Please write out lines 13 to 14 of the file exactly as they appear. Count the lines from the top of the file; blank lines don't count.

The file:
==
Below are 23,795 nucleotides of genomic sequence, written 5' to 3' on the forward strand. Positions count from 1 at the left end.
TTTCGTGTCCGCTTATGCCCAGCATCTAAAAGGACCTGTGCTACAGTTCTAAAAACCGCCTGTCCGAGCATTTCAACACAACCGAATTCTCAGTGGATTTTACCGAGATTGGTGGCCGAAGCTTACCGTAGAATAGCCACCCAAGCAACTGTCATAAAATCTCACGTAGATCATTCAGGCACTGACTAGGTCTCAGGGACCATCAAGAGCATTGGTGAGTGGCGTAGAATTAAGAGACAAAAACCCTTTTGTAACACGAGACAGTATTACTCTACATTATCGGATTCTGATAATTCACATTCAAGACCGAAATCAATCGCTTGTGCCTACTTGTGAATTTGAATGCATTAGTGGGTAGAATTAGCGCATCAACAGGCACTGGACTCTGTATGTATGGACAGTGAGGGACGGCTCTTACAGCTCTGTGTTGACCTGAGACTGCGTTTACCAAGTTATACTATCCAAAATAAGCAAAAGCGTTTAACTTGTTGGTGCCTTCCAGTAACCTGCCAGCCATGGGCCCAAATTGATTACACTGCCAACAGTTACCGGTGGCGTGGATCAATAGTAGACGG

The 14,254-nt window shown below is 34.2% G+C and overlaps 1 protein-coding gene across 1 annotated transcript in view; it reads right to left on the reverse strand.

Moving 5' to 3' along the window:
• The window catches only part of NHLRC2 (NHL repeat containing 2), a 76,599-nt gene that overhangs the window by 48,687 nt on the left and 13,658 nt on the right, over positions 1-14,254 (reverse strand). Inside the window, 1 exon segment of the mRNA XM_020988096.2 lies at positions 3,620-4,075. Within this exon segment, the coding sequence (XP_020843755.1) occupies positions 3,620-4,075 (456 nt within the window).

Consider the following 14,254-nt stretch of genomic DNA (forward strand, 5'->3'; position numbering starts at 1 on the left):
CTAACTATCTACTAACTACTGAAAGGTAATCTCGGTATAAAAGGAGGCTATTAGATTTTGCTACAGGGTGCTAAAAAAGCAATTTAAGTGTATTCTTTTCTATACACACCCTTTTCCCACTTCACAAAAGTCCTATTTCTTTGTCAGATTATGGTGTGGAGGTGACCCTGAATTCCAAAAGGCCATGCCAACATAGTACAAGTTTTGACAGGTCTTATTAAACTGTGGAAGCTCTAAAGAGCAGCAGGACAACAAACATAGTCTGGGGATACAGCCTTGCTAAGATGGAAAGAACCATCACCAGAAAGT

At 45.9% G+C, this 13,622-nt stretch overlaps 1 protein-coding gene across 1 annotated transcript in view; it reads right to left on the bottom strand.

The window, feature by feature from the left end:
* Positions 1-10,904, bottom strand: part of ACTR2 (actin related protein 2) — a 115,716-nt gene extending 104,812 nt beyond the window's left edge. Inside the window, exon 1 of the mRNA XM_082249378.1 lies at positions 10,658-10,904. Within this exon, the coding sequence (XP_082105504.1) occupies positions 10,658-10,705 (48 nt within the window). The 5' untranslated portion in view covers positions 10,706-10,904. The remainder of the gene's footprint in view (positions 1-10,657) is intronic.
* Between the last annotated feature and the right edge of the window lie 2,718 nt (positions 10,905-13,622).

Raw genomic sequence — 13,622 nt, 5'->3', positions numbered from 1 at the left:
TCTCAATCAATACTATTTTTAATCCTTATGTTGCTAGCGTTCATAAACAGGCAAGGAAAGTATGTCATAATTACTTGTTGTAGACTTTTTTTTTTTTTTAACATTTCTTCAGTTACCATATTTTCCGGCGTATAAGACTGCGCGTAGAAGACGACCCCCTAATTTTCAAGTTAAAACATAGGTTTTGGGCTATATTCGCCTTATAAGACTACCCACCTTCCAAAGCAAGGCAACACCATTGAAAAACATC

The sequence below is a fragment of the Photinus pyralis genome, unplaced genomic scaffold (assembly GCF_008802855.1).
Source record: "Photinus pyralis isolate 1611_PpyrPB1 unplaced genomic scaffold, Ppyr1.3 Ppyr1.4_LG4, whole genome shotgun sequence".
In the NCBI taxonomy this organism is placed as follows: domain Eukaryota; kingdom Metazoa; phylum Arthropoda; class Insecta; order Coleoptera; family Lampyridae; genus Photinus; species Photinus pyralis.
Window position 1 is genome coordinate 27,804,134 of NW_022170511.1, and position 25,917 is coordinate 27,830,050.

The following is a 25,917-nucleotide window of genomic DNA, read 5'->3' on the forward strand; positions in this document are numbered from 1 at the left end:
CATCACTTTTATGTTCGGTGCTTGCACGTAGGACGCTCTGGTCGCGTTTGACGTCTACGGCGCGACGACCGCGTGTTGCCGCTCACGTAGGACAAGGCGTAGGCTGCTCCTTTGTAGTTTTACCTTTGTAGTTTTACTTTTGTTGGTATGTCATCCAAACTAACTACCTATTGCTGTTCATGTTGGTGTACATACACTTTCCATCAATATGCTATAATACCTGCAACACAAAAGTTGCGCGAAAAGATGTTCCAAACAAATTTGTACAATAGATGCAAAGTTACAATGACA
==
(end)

TCTCAATCAATACTATTTTTAATCCTTATGTTGCTAGCGTTCATAAACAGGCAAGGAAAGTATGTCATAATTACTTGTTGTAGACTTTTTTTTTTTTTTAACATTTCTTCAGTTACCATATTTTCCGGCGTATAAGACTGCGCGTAGAAGACGACCCCCTAATTTTCAAGTTAAAACATAGGTTTTGGGCTATATTCGCCTTATAAGACTACCCACCTTCCAAAGCAAGGCAACACCATTGAAAAACATC

The sequence below is a fragment of the Photinus pyralis genome, unplaced genomic scaffold (assembly GCF_008802855.1).